Your day in court—and, lest it be lost on anyone, your day on television. Larry Joe puts on trial the founding motivation for all TV gavel shows, and for that matter, all reality TV:the desire to be on television. His light treatment of evidence, which seems sloppy and irresponsible at first, becomes, as you watch, part of his larger agenda: to determine, more than anything else, why these people are standing before him. He doesn't dismiss TV shouters as greedy, exhibitionistic, or hungry for fame. Rather, he enforces this overarching verdict: A morally confused person, i.e., any person, might go on television for the same reason others go before raging bulls, or their maker, or a priest: to make their case, to get a hearing, and to walk out with something like an answer.Even if that answer is: "You're human."
While entertaining and consoling, however, this free-form approach has serious drawbacks. Larry Joe, like the sham judge Portia, can often seem hypocritical. (If he's so humble, why's he on television?) And unlike other judge shows, Texas Justice takes place in a courtroom of dubious certification. In the show's credits, Doherty is identified as "Larry Joe Doherty, esq." Clearly, he's a lawyer, not a judge. Moreover, Larry Joe never calls the show's participants "litigants." They don't formally swear in, and they don't even officially agree to "have their disputes settled here," in the memorable words of The People's Court. Which is appropriate: After all, the cases aren't being settled; only their troubled spirits are.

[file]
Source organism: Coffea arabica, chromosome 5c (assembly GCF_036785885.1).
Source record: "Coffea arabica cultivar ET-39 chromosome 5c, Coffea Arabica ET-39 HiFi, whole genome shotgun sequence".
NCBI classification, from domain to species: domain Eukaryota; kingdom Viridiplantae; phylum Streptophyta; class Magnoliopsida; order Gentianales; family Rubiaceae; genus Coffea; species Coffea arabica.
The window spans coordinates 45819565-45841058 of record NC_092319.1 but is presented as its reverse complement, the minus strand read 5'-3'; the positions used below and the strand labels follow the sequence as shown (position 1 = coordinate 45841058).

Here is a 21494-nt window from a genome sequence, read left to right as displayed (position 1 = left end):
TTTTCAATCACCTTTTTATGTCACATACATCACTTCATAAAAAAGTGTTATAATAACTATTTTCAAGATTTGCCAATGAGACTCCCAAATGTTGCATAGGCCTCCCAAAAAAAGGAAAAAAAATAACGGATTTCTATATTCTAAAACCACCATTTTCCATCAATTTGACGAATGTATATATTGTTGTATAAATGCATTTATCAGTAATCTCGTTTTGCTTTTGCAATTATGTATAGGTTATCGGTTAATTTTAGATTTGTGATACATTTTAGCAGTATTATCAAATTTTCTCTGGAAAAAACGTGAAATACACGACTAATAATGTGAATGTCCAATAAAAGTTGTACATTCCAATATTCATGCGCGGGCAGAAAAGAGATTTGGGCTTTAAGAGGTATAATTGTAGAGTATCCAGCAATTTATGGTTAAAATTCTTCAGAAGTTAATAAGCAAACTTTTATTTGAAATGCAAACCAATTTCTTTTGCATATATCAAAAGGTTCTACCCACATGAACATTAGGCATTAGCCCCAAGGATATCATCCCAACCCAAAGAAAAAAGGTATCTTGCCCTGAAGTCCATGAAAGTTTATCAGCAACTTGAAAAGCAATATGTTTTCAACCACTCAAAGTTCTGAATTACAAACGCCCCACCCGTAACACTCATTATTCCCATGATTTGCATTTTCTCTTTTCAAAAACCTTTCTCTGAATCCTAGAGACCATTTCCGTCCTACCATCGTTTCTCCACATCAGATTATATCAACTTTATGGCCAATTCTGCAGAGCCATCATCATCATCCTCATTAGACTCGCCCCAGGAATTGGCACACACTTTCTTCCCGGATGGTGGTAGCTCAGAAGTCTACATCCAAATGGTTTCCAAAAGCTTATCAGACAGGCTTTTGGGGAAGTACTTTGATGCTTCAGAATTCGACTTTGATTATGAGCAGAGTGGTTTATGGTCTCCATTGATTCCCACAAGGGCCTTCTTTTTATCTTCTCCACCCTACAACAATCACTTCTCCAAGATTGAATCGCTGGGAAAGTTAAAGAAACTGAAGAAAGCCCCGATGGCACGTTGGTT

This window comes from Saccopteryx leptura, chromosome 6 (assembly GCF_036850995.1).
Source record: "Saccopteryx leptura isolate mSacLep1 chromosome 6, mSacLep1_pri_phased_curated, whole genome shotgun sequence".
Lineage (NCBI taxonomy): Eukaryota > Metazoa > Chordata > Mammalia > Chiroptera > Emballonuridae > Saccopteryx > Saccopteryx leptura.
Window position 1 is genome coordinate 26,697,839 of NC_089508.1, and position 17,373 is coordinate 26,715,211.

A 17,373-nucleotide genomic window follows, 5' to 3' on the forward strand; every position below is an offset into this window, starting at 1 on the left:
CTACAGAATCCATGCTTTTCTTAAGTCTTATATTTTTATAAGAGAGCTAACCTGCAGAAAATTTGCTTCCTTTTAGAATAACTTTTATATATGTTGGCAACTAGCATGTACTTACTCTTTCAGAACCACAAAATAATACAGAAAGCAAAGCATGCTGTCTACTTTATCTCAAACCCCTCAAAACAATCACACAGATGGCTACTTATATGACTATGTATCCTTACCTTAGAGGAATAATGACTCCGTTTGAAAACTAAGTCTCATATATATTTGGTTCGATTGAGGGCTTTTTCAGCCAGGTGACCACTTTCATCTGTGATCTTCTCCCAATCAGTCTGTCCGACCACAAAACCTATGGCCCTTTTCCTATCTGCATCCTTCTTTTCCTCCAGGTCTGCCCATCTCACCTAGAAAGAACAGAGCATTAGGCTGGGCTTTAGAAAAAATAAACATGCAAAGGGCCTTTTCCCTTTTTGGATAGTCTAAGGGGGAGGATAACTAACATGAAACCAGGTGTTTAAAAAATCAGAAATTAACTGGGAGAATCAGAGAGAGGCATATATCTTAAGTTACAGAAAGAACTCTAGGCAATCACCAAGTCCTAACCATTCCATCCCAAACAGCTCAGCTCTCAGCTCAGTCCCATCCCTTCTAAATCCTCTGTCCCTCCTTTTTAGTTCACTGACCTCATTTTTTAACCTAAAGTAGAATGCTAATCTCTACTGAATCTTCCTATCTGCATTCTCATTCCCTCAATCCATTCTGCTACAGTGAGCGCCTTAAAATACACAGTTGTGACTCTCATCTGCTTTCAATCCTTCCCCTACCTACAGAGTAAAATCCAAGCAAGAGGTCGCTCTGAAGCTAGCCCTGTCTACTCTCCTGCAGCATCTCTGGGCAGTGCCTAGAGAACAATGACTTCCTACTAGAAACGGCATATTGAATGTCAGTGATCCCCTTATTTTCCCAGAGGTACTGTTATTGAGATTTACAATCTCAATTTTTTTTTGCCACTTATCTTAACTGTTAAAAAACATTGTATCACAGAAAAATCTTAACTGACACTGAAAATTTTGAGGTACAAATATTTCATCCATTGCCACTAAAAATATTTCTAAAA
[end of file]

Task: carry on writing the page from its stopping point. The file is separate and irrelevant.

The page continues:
The menacing opening sequence of Texas Justice is misleading. In TV terms, Texas Justice isn't a judge show; it's a psych talk show. Larry Joe adjudicates disputes the way Oprah used to—with sympathy and the assurance that, yes, he hears you. This type of justice is not Solomonic; it may not even be "justice." It's pussycat Christian forgiveness. Texas Justice is fun to watch—but it may not be good for the rough reputation of the nation's second-biggest state. It's not too hard to mess with Texas when Larry Joe Doherty's presiding.